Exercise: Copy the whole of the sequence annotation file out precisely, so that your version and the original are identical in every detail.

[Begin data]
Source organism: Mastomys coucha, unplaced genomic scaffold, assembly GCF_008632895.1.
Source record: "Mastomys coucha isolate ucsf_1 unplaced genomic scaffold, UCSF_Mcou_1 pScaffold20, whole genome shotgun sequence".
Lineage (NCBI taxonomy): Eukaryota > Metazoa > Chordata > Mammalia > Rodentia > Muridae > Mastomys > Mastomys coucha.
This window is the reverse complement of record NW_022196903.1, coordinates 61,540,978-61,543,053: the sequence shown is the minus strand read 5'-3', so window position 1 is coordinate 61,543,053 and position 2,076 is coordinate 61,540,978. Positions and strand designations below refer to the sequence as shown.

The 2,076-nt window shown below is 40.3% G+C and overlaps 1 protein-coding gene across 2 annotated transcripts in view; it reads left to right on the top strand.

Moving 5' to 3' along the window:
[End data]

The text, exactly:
Source organism: Mastomys coucha, unplaced genomic scaffold, assembly GCF_008632895.1.
Source record: "Mastomys coucha isolate ucsf_1 unplaced genomic scaffold, UCSF_Mcou_1 pScaffold20, whole genome shotgun sequence".
Lineage (NCBI taxonomy): Eukaryota > Metazoa > Chordata > Mammalia > Rodentia > Muridae > Mastomys > Mastomys coucha.
This window is the reverse complement of record NW_022196903.1, coordinates 61,540,978-61,543,053: the sequence shown is the minus strand read 5'-3', so window position 1 is coordinate 61,543,053 and position 2,076 is coordinate 61,540,978. Positions and strand designations below refer to the sequence as shown.

The 2,076-nt window shown below is 40.3% G+C and overlaps 1 protein-coding gene across 2 annotated transcripts in view; it reads left to right on the top strand.

Moving 5' to 3' along the window: